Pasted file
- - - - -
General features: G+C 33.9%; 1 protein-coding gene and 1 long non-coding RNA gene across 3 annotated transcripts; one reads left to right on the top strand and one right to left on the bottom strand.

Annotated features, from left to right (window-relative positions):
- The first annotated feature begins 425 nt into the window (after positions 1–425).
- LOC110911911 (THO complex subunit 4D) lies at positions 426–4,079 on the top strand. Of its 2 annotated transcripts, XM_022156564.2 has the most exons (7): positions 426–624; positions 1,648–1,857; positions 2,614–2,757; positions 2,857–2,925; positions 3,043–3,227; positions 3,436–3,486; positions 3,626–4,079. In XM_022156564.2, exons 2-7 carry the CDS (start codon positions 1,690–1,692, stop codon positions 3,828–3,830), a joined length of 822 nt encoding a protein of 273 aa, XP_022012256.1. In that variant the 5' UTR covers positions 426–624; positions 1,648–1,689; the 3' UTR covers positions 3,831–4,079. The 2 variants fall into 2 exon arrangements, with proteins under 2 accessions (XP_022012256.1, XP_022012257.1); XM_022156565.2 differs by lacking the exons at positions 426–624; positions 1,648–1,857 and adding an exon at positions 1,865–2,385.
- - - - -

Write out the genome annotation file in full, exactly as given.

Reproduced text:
General features: G+C 33.9%; 1 protein-coding gene and 1 long non-coding RNA gene across 3 annotated transcripts; one reads left to right on the top strand and one right to left on the bottom strand.

Annotated features, from left to right (window-relative positions):
- The first annotated feature begins 425 nt into the window (after positions 1–425).
- LOC110911911 (THO complex subunit 4D) lies at positions 426–4,079 on the top strand. Of its 2 annotated transcripts, XM_022156564.2 has the most exons (7): positions 426–624; positions 1,648–1,857; positions 2,614–2,757; positions 2,857–2,925; positions 3,043–3,227; positions 3,436–3,486; positions 3,626–4,079. In XM_022156564.2, exons 2-7 carry the CDS (start codon positions 1,690–1,692, stop codon positions 3,828–3,830), a joined length of 822 nt encoding a protein of 273 aa, XP_022012256.1. In that variant the 5' UTR covers positions 426–624; positions 1,648–1,689; the 3' UTR covers positions 3,831–4,079. The 2 variants fall into 2 exon arrangements, with proteins under 2 accessions (XP_022012256.1, XP_022012257.1); XM_022156565.2 differs by lacking the exons at positions 426–624; positions 1,648–1,857 and adding an exon at positions 1,865–2,385.